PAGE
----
Despite such resistance, Mr. Haddad, a former education minister, who still occasionally lectures at the University of São Paulo, is taking heart from surveys that show relatively high levels of support for his policies. Fifty-nine percent of residents expressed support for building and expanding bicycle lanes, while 64 percent are in favor of shutting down prominent avenues on Sundays to cars, according to a poll by Ibope.
Others contend that Mr. Haddad’s measures are still too timid, with much of São Paulo still reasonably navigable only by car or on crowded trains and buses, especially in poor areas. But some Paulistanos say the policies are opening the way for a broader discussion of improving the city’s quality of life, building on earlier efforts like a ban on outdoor advertising, and boosting the bus system’s efficiency with smart cards.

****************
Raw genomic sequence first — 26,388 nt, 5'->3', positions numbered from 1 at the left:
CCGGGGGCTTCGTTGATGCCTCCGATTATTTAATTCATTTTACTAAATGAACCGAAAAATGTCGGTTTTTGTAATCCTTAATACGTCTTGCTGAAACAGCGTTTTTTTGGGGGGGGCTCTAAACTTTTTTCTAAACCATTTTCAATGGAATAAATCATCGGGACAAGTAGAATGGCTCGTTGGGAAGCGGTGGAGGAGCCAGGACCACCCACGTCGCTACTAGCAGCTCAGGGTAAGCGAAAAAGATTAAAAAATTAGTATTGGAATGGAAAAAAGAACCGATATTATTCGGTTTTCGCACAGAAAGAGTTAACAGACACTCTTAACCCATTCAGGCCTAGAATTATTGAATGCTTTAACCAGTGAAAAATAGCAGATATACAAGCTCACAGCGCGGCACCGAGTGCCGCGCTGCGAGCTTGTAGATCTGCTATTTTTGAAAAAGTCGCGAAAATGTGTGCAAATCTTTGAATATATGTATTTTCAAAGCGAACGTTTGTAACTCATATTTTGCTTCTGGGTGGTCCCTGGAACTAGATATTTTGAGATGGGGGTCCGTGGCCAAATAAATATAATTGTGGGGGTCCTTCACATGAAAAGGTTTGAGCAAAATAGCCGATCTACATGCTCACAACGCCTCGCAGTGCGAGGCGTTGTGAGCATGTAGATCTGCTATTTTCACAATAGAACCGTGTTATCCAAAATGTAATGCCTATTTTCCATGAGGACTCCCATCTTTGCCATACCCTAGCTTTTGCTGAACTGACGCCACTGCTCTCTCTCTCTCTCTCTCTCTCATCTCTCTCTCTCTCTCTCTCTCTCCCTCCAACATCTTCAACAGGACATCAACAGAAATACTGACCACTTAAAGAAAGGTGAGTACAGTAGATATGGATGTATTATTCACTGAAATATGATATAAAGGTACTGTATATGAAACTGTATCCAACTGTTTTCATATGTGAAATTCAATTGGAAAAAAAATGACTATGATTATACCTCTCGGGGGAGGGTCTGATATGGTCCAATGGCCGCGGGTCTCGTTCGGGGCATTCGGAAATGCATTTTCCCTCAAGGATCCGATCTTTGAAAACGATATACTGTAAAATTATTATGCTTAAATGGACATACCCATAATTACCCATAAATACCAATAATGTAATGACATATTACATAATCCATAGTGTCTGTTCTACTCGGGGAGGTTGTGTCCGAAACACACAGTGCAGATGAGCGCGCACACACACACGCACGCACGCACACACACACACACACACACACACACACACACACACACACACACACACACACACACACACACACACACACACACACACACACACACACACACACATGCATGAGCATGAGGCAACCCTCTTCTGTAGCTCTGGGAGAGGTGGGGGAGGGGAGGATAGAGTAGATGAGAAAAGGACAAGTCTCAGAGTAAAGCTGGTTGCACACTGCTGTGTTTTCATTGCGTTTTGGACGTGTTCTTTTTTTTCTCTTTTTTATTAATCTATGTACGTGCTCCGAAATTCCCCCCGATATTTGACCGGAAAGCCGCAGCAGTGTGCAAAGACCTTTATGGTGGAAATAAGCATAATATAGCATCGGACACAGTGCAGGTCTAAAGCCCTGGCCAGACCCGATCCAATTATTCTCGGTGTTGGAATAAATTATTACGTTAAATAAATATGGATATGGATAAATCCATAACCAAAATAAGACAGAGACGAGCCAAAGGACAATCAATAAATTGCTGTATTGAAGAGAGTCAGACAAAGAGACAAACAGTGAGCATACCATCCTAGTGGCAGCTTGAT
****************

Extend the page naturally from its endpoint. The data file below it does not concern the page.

Indeed, a vertical garden has started to sprout on the facade of a high-rise overlooking the elevated highway called the Big Worm. Parts of Avenida Paulista, the city’s most prominent thoroughfare, evoked the beaches of Rio with sunbathers sprawled on blankets, when authorities closed the route to cars on a recent Sunday.
“We were raised believing that leisure in São Paulo involved getting into a car and driving to a shopping mall,” said Laura Sobral, an urban planner who describes the current mood of change in the city as a São Paulo Spring. “Finally, we’re no longer the vanguard of backwardness.”
Others go even further in contemplating the city’s flux. Marcelo Rubens Paiva, 54, a writer and columnist for the newspaper Estado de S. Paulo, listed the positive changes like opening Avenida Paulista to pedestrians, improvements in public transportation, street parties on weekends, and the invigorating effect of new immigration from Africa, Asia, and other parts of Latin America. “A time traveler from the ’70s,” he said, “wouldn’t recognize the city today.”
Bicycle activists from São Paulo were recently featured in a documentary film that opened in New York on December 4. The film is by the international journalist and filmmaker Fredrik Gertten and called Bikers and Cars.
[Research for this article comes from The New York Times. Photos are by Lalo de Almeida]